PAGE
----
‘Blue Planet II’, developed as a successor to ‘The Blue Planet’, is a critically acclaimed nature documentary that managed to raise awareness about plastic pollution on a global level. Created as a follow-up to this show is ‘Blue Planet Now’, a mini-series, which airs on BBC America in the US. The show adopts the same concept like its predecessor where it studies the marine life, thriving deep within the depths of our oceans.
Who are the Hosts of Blue Planet Now?
‘Blue Planet Now’ is hosted by Chris Packham, Liz Bonnin, and Steve Backshall, who travel to various parts of the planet in order to study marine life that holds a threat of extinction. Packam is a naturalist, nature photographer, tv presenter and author, who has previously appeared in ‘The Really Wild Show’, ‘Springwatch’, ‘Autumnwatch’, and ‘Winterwatch’.
Meanwhile, Bonnin is a presenter who hosts science shows, wildlife and natural history related documentaries. She is a biochemist as well as a wild animal biologist and has formerly served as the presenter in ‘Galapagos’, ‘How the Earth Works’, ‘Animals in Love’, Stargazing Live’, ‘Big Blue Live’, ‘Cats v Dogs: Which is Best?’, and ‘Should We Close Our Zoos?’
Backshall, who has won a BAFTA Award, is a naturalist, writer and tv presenter, widely recognized for his role in ‘Deadly 60’. His additional tv credits include ‘ Lost Land of the Tiger’, ‘Lost Land of the Volcano’ and ‘Lost Land of the Jaguar’.
What is Blue Planet Now About?
As we all know, our oceans cover three-fourths of the total planetary area. But these massive water bodies as well as their inhabitants are facing huge threats due to incessant pollution. As per statistics, plastic pollution has devastating, fatal affects on almost all sea creatures, including turtles, whales, seabirds, and seals, to mention a few species. In order to raise awareness about the delicate condition of our underwater life, BBC launched a documentary titled ‘The Blue Planet’ in 2001.
By showcasing the magnificent marine life, their mysterious behavior, and highlighting remarkable creatures like blue whales and spinner dolphins, this series taught us to appreciate and respect wildlife. ‘The Blue Planet’ created such as huge impact that many countries adopted measures to curb the usage of plastic after watching the show. Soon, it was developed into another docuseries, ‘Blue Planet’. And keeping the franchise alive is BBC’s latest addition, ‘Blue Planet Now’.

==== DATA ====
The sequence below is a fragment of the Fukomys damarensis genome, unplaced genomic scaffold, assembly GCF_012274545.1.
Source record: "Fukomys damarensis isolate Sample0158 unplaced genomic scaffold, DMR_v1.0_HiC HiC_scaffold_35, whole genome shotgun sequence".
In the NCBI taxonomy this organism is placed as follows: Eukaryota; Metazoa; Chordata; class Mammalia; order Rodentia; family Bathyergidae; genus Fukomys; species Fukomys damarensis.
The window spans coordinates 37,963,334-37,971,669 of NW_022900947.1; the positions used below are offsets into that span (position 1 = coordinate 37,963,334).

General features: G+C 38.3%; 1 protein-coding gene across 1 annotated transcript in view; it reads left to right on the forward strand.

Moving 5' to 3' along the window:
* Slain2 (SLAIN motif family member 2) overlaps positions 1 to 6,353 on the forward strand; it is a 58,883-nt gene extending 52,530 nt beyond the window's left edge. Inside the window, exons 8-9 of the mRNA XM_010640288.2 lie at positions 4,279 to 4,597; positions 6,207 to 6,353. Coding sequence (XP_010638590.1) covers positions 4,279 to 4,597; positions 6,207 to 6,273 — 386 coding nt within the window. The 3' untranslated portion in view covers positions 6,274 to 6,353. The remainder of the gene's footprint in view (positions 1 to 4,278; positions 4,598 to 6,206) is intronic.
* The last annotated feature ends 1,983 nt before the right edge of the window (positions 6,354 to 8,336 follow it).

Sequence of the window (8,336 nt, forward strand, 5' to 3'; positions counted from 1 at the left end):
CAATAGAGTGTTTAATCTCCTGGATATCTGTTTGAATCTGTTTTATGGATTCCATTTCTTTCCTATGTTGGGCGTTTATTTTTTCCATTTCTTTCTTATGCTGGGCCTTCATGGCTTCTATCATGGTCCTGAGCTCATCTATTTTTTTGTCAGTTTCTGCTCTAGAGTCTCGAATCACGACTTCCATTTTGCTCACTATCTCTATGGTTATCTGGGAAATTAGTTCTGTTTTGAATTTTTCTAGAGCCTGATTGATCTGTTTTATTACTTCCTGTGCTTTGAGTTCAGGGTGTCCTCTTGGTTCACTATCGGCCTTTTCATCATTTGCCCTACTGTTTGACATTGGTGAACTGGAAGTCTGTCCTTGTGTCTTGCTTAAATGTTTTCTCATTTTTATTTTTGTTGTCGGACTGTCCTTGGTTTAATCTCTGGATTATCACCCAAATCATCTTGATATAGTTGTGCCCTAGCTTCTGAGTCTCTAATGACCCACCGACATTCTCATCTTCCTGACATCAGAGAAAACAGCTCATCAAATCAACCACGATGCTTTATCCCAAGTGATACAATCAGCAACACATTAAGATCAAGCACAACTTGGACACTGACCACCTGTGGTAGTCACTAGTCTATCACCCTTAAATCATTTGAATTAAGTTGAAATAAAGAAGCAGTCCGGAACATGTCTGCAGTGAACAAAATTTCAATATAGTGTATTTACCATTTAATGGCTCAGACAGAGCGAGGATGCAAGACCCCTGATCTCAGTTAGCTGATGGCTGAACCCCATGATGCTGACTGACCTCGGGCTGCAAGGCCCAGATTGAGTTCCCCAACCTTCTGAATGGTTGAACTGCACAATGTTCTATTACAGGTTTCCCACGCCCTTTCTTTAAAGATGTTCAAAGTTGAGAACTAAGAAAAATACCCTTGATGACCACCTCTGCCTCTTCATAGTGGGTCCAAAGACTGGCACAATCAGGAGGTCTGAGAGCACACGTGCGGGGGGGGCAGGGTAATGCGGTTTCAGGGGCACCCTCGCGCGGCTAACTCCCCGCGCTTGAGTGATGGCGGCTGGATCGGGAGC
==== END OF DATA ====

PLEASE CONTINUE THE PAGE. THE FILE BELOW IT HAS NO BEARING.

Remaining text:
Created as a follow-up miniseries for ‘Blue Planet II’, ‘Blue Planet Now’ attempts to examine the health of our marine life inhabiting the deepest parts of our oceans. Hosts Chris Packham, Liz Bonnin, and Steve Backshall embark on multiple trips across the globe and travel to those locations where marine life is trying to cope up with difficult challenges.
The show begins by taking us first to Mexico where Chris meets local scientists and together, they visit the planet’s biggest whale nursery. Here, they get to experience the fascinating sight of gray whale mothers and their relationship with their babies. Meanwhile, Steve heads to the Bahamas in order to swim with some of the globe’s largest predators in the seas, which include the magnificent tiger sharks. On the other hand, Liz lands on the fragile Great Barrier Reef, where she visits a research station and gets to have first-hand encounters with the colorful residents of the reef. She also follows how the new-born baby turtles on the island start their first journey toward survival.
Blue Planet Now Season 1 Release Date: When will it premiere?
‘Blue Planet Now’ Season 1 premieres on BBC America on Saturday, November 9, 2019 at 9:00 p.m PT/ET. It is part of the channel’s endeavor to focus more on nature-centric programming, because of which it launched the micro-net Wonderstruck on November 2, 2019 at 9 p.m. ET/PT. The 24-hour programming block dominates the network every Saturday and kicked off with a special presentation of David Attenborough’s ‘Seven Worlds, One Planet’ — a wildlife documentary that describes how the geography of each continent is responsible for the evolution of the distinct animal life found there.
Wonderstruck was conceptualized by BBC America and was branded as ‘micro-net’ because of the results of a survey that estimates the value viewers obtain from nature-related content. As per Courtney Thomasma, executive director of BBC America, “The study inspired us to create an entire destination dedicated to this universal and stunning content. Our hope is that this new Saturday ritual will offer relief from the daily grind and serve as a much-needed antidote to the chaos of the modern world.”
Blue Planet Now Trailer:
You can check out the official trailer for season 1 of ‘Blue Planet Now’ below.
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